How to Honor Juneteenth, According to Black Activists

The newest federal holiday is Sunday, Juneteenth. This day was chosen in memory of June 19, 1865 when Galveston’s enslaved citizens discovered they had been freed from slavery after the Civil War. Many will get a long weekend that includes Monday, June 20—but, especially given the holiday’s history, figuring out appropriate ways to mark that day is still a work in progress.

Businesses are now learning to avoid Juneteenth. Walmart apologized for selling pints of Juneteenth-themed red velvet ice cream—which some said was similar to one sold by a Cincinnati-based Black-owned business Creamalicious. The Children’s Museum of Indianapolis apologized for selling a Juneteenth-themed watermelon salad in its cafeteria. Black Twitter users criticized Dollar Tree’s promotion of the Juneteenth watermelon salad. Juneteenth-themed paper plates and napkins.

“You know that song ‘June Is Bustin’ Out All Over?’ It’s like Juneteenth is bustin’ out all over,” says Rev. John Mosley has organized Juneteenth events in New Orleans ever since the late 1990s.

TIME talked to Black activists who have organized Juneteenth celebrations for decades—including campaigners who advocated for Juneteenth to become a national holiday, a goal they achieved in 2021. They all agreed that it will take some time for most Americans to learn the best ways to honor Juneteenth—and that some commercialization is to be expected. And they said that while summer gatherings with friends and family are totally appropriate for Juneteenth, those celebrations should ideally support the Black community in some way, and include an educational component—whether reflecting on the origins of the holiday and its legacy or participating in ongoing work to achieve full racial equality.

“I’m hoping that I don’t look up one day and see Juneteenth sales like you see Fourth of July sales, but of course at some point in the future it could happen,” says Deborah Evans, a spokesperson for the National Juneteenth Observance Foundation, which promotes educational programming about Juneteenth and advocated for Juneteenth to become a federal holiday. “We’ve been the stepchild of holidays for years. The majority of the victims were from the Black community. Therefore, we need to be more educated about what Juneteenth is. Right now, it is just a picnic day to a lot of people.”

Cliff Robinson, who runs the website which lists Juneteenth celebrations nationwide, says that people should think of Juneteenth as another Memorial Day—which commemorates Americans who died serving their country or Veterans Day—which celebrates those who served. Reacting to Walmart’s Juneteenth ice cream debacle he says, “We don’t have a Veterans Day ice cream, we don’t have a Memorial Day ice cream.” He suggests companies make a special effort to partner with Black entrepreneurs and companies for the holiday because Juneteenth “is all about healing and righting the wrongs that resulted from slavery.”

Robinson states that many Juneteenth celebrations involve attending church. He encourages everyone to attend a church where the minister can talk about Juneteenth. In the Black community, churches have been an oasis of safety and refuge for many years. Juneteenth services might include a performance by a gospel choir. This year, the National Juneteenth Observance Foundation asks houses of worship for General Order No. 3. This 1865 document was used to notify enslaved Texans that they were free.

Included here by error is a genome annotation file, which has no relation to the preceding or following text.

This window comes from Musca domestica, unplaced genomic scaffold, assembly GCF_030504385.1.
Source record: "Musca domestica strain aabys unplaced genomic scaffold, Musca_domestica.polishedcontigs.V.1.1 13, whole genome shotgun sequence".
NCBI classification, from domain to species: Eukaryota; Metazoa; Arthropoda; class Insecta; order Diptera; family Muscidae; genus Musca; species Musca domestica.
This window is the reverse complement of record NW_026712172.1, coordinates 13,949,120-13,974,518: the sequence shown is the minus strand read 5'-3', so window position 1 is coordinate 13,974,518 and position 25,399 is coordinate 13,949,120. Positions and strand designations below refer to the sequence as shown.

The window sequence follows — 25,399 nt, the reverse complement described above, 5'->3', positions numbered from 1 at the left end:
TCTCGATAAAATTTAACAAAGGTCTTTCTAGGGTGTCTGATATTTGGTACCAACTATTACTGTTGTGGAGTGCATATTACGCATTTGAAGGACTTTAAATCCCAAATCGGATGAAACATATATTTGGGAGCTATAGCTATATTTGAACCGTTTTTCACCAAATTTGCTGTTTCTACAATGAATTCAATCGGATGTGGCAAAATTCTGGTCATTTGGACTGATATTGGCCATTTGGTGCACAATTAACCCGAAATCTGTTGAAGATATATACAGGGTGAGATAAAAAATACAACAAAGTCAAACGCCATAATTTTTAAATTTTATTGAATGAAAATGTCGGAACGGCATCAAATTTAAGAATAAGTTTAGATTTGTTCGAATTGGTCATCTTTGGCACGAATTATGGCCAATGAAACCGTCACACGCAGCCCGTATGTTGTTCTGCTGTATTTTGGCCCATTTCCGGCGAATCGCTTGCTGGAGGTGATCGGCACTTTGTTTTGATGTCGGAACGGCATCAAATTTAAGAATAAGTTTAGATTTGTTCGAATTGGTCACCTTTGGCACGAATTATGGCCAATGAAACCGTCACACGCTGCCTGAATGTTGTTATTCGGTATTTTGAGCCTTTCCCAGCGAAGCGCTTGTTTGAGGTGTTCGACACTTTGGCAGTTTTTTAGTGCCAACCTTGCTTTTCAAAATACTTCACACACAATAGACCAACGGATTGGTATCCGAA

Steve Williams, President of the National Juneteenth Observance Foundation who advocated on Capitol Hill for Juneteenth to be made a national holiday, said proper Juneteenth gatherings should include readings of the “freedom documents”: the Emancipation Proclamation; the 13th Amendment, which abolished slavery; and General Order No. 3.

The celebration of Juneteenth is a relatively recent event, even for Black community members. Ronald V. Myers established the National Juneteenth Observance Foundation 25 years ago. He got Juneteenth onto the calendars of 43 states as well as the District of Columbia. Although the date has been celebrated in many ways since 1865 it gained more popularity after the Civil Rights Movement of the 1950s and 1960s. It grew in prominence in 2020 after the murder of George Floyd helped spark racial-justice protests across the country, and particularly after former President Trump’s attempt to host a rally on Juneteenth in Tulsa, Oklahoma, a place where, 100 years earlier, a mob of white residents had burned down a neighborhood known as Black Wall Street, killing as many as 300 of their fellow Black Tulsans.

Opal Lee, a ninety-five year-old activist for Juneteenth, was able to witness President Joe Biden signing the bill making Juneteenth national holiday. She hopes that Juneteenth will be a day dedicated to service. Opal Lee, a ninety-five year old Juneteenth activist, says that her hope is for everyone to perform one good deed for somebody.

“I don’t mean we just come together and celebrate. We’ve got to look after each other,” says Lee. “I don’t mean you’ve got to do something stupendous: Smile at somebody or watch the children while their mother goes to the store, or help an old lady like myself across the street.”

However, Juneteenth activists believe that this holiday will motivate people to speak out about the need to eradicate racial inequality year round.

“Juneteenth ain’t a Black thing, not a Texas thing. It’s about freedom for everybody,” says Lee. “As long as we have joblessness, homelessness, and health care that some can get and others can’t, and climate change—all these things need to be addressed for us to be free.”

Here are more must-read stories from TIME

Send an email to Olivia B. Waxman at


Related Articles

Back to top button